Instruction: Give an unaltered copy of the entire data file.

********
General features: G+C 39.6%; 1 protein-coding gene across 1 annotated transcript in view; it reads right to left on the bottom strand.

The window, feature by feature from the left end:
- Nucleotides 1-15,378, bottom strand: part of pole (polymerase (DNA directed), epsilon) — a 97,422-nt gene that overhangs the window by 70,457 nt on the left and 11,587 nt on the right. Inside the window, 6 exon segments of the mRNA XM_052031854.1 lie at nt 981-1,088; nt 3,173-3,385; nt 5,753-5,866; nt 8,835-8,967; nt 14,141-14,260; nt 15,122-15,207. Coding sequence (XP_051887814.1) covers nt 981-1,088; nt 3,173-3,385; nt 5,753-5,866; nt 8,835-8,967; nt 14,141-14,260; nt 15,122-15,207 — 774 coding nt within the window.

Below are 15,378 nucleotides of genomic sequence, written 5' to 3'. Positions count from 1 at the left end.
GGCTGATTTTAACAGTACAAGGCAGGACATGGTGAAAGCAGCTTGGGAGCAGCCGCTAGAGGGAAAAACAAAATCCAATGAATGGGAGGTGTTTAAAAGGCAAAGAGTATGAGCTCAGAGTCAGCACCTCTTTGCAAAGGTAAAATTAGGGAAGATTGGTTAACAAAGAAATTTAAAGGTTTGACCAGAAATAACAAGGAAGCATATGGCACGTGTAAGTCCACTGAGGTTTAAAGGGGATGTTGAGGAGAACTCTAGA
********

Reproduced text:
General features: G+C 39.6%; 1 protein-coding gene across 1 annotated transcript in view; it reads right to left on the bottom strand.

The window, feature by feature from the left end:
- Nucleotides 1-15,378, bottom strand: part of pole (polymerase (DNA directed), epsilon) — a 97,422-nt gene that overhangs the window by 70,457 nt on the left and 11,587 nt on the right. Inside the window, 6 exon segments of the mRNA XM_052031854.1 lie at nt 981-1,088; nt 3,173-3,385; nt 5,753-5,866; nt 8,835-8,967; nt 14,141-14,260; nt 15,122-15,207. Coding sequence (XP_051887814.1) covers nt 981-1,088; nt 3,173-3,385; nt 5,753-5,866; nt 8,835-8,967; nt 14,141-14,260; nt 15,122-15,207 — 774 coding nt within the window.

Below are 15,378 nucleotides of genomic sequence, written 5' to 3'. Positions count from 1 at the left end.
GGCTGATTTTAACAGTACAAGGCAGGACATGGTGAAAGCAGCTTGGGAGCAGCCGCTAGAGGGAAAAACAAAATCCAATGAATGGGAGGTGTTTAAAAGGCAAAGAGTATGAGCTCAGAGTCAGCACCTCTTTGCAAAGGTAAAATTAGGGAAGATTGGTTAACAAAGAAATTTAAAGGTTTGACCAGAAATAACAAGGAAGCATATGGCACGTGTAAGTCCACTGAGGTTTAAAGGGGATGTTGAGGAGAACTCTAGA